Mike Miller Would Be Nice, But Not Enough for OKC

July 19, 2013

Mike Miller has cleared waivers and appears headed to Oklahoma City, according to Adrian Wojnarowski of Yahoo! Sports. Woj is reporting the Thunder are the frontrunners to sign Miller, with just about every other Western Conference contender — San Antonio, Memphis, Houston and Golden State — also mentioned as potential suitors.

The Miami Heat waived Miller earlier this week under the amnesty clause to duck counting his $12.8 million over the next 2 years against the cap. Miami’s still on the hook for Miller’s full salary — $6.2 million in 2013-14 and $6.6 in ’14-15 — but can save considerably in luxury tax penalties under the new CBA. Woj had linked Miller to Cleveland on Wednesday.

Miller cleared waivers after no team claimed the 33-year-old Florida product before Thursday’s 5 p.m. EST deadline. He is free to sign with any team.

As a move draws closer, Miller is also weighing back surgery, Woj reports. Miller has only played one full 82-game slate his entire 13-year career — his rookie season in Orlando.

What would Mike Miller mean to OKC?

Shooting. Lots of shooting.

Miller, a career 41% 3-point shooter, nailed 7-of-8 3s in Miami’s Game 5 elimination win over the Thunder in Game 5 of the 2012 NBA Finals. The Thunder just lost their most potent 3-point threat, Kevin Martin — who shot a team-best 42.6% from deep last season and was particularly deadly from the corners — to Minnesota.

Spacing for OKC is crucial. Russell Westbrook, a limited long-range scorer himself, and Kevin Durant often command double-teams, leaving role guys like Thabo Sefolosha and, potentially, Miller open. With shooters on the perimeter, it’s that much harder for wing defenders to collapse on drives; if they stay on their man, that means more open lanes for OKC’s 2 stars, and, if they do help, well, open shooters.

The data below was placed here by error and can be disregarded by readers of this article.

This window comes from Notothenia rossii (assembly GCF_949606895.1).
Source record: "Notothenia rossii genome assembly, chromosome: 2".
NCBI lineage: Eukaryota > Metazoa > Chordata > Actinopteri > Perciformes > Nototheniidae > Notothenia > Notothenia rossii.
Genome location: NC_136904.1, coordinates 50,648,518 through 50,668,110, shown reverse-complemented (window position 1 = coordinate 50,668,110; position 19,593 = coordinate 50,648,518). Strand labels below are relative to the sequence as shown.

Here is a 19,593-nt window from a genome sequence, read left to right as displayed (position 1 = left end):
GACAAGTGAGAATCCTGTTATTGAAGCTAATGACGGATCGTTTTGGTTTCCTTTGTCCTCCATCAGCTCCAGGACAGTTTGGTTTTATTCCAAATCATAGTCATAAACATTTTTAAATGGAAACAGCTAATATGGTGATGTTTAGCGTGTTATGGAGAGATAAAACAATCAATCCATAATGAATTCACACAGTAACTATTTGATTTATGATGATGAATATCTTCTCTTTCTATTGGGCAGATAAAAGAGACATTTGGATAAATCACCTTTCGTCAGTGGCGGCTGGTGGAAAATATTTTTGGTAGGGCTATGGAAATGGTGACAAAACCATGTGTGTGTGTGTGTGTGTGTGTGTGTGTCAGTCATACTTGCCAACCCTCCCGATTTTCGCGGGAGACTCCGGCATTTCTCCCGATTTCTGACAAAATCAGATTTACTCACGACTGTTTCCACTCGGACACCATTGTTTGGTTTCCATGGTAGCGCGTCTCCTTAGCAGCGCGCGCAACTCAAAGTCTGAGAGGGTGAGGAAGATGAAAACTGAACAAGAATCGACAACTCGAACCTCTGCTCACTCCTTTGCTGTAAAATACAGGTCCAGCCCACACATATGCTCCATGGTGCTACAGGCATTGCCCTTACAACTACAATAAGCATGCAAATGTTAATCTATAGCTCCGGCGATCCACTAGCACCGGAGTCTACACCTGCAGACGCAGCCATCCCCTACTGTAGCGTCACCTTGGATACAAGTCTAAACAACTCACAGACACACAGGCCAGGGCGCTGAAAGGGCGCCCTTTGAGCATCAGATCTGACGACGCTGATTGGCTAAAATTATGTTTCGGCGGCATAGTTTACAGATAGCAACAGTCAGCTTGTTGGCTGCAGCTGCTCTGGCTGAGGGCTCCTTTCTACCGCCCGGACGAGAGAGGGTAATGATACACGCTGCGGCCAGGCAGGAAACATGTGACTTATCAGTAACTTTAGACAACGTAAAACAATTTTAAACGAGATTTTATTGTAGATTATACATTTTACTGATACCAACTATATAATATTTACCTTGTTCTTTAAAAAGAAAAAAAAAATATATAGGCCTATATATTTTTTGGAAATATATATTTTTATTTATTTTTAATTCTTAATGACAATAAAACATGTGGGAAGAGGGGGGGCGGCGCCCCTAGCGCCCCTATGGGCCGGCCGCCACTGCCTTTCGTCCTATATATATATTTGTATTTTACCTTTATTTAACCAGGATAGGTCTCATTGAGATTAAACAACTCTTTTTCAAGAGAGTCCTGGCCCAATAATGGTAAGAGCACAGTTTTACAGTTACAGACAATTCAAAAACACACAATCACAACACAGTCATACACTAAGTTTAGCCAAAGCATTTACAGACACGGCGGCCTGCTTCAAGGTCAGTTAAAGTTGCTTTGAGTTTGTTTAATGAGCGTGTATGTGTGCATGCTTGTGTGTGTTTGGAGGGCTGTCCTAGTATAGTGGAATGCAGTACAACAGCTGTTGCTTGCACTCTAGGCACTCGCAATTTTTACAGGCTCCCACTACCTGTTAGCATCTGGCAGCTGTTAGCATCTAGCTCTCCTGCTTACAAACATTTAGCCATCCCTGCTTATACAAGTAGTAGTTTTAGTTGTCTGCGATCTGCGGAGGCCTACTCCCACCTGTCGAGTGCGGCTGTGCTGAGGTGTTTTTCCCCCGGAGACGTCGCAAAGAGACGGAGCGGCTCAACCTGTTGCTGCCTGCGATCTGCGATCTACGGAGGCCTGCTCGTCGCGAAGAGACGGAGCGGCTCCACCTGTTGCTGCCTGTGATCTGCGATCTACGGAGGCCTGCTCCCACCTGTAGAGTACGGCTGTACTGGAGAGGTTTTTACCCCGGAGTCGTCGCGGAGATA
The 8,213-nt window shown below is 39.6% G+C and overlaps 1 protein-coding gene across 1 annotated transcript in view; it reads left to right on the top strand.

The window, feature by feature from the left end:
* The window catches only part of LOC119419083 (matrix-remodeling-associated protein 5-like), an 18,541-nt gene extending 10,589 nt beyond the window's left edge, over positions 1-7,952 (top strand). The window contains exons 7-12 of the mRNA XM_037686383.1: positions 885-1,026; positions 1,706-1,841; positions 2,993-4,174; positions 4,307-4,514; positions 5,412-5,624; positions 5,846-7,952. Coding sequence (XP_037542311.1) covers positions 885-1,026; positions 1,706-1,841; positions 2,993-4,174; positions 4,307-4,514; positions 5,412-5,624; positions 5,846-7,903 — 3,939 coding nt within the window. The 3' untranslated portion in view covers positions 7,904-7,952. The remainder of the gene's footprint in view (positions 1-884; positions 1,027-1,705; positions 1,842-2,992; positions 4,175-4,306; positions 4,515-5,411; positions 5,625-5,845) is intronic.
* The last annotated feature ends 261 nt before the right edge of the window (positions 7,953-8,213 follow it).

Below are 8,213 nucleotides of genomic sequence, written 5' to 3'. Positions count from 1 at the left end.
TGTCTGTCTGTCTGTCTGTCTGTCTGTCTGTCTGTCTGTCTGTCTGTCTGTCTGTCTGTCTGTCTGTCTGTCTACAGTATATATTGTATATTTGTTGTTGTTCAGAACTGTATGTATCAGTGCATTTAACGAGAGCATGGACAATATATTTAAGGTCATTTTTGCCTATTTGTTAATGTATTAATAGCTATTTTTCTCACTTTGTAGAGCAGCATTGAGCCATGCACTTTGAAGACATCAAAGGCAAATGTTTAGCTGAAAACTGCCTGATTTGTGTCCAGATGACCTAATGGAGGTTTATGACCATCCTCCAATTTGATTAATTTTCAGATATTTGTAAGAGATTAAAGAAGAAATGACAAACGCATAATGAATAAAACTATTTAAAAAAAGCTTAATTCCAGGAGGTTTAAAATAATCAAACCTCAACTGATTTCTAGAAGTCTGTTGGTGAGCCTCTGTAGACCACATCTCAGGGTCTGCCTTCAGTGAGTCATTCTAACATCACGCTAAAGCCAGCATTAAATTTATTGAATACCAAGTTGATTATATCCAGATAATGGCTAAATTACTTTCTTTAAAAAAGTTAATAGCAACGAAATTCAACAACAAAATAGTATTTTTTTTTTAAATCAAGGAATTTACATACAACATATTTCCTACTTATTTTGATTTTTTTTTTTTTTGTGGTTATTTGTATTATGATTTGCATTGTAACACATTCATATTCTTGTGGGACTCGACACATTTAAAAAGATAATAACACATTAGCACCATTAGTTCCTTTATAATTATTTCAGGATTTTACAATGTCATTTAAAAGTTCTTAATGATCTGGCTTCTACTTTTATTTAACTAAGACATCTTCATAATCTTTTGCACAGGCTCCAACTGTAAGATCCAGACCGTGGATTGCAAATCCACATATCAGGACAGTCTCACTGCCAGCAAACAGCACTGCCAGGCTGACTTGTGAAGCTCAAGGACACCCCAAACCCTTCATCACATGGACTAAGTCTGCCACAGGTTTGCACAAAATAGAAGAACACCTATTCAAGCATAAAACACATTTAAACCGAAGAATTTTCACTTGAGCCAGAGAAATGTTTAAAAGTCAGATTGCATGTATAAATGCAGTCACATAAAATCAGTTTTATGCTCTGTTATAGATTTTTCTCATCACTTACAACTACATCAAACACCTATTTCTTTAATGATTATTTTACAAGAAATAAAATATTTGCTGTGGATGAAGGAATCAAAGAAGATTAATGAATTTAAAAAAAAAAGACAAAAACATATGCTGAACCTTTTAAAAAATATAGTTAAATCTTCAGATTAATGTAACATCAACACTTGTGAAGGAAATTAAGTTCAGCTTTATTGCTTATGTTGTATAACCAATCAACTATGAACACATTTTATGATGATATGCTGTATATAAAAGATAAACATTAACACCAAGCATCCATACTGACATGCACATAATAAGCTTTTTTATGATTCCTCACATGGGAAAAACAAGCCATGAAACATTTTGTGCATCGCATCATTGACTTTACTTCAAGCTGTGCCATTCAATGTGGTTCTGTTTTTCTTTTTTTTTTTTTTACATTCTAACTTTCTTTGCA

And that goes without mentioning that Kendrick Perkins, and his albatross of a contract, is one of the league’s worst offensive players, requiring no defensive attention outside the paint.

Last season, OKC made 7.4 3s per game on 19.4 attempts. About league average. In the postseason, only one team, Houston, attempted more 3s per game (33.7) than OKC (24.7). Miller’s been to the playoffs 8 times, in which he’s converted a very respectable 37.7% of his 3s.

But Miller is not an answer to Martin’s departure.

The competition in the Western Conference is improving. It’s no longer a two-horse race, limited to San Antonio and Oklahoma City. Houston added Dwight Howard, Golden State added Andre Iguodala, the Clippers added Doc Rivers, Jared Dudley, J.J. Redick and Darren Collison, Memphis returns a roster that advanced to the Western Conference Finals, and even San Antonio improved with Marco Belinelli.

With Martin headed north, also gone are 14 points, 10 shots and 28 minutes a night. Your No. 3 scorer. Miller’s a nice piece — a shooter, capable defender with 6’8″ size at the 2, extremely underrated rebounder and even, best case scenario, a double-figure-a-night scorer — but he’s no No. 3 option. Not even a No. 4. Not on a championship team.

Of course Serge Ibaka could be your No. 3 option, and you could lean more on Reggie Jackson, likely to play more than the 14.2 minutes he averaged in 2012-13. The Oklahoman has reported that Derek Fisher’s likely to return for a third consecutive season, bringing (maybe) shooting and championship pedigree.

But Fisher’s not much more than a 3rd point guard. Your only major (but not really major) offseason addition is No. 12 pick Steven Adams, a 19-year-old New Zealand center unlikely to contribute much this season. In 2 years, you’ve went from James Harden to Kevin Martin to … Jeremy Lamb? More will certainly be asked of Lamb, the former Connecticut 2-guard who saw 23 games of garbage time in OKC last year.

In other words, for the tl;dr folks, two points:

  • Kevin Martin, himself a far cry from James Harden’s pre-trade production, darted in free agency, and the Thunder lack a viable replacement.
  • The Western Conference is improving, yet the Thunder are back-pedaling in the primes of their 2 stars, Durant and Westbrook. Aside from a healthy Russ, OKC’s done next to nothing to improve this summer.

No need to sound the panic alarm just yet. The summer is still young.

Follow me on Twitter @PatrickJDuprey.



March 1, 2013

The Spurs are not a favorite among casual basketball fans — fans who deride the team’s so-called ‘boring’ style of play, where consistency and execution trump flash and controversy. But, year after year, this team is right back in the thick of things in the always tough Western Conference, on its way to its 3rd consecutive No. 1 seed this season.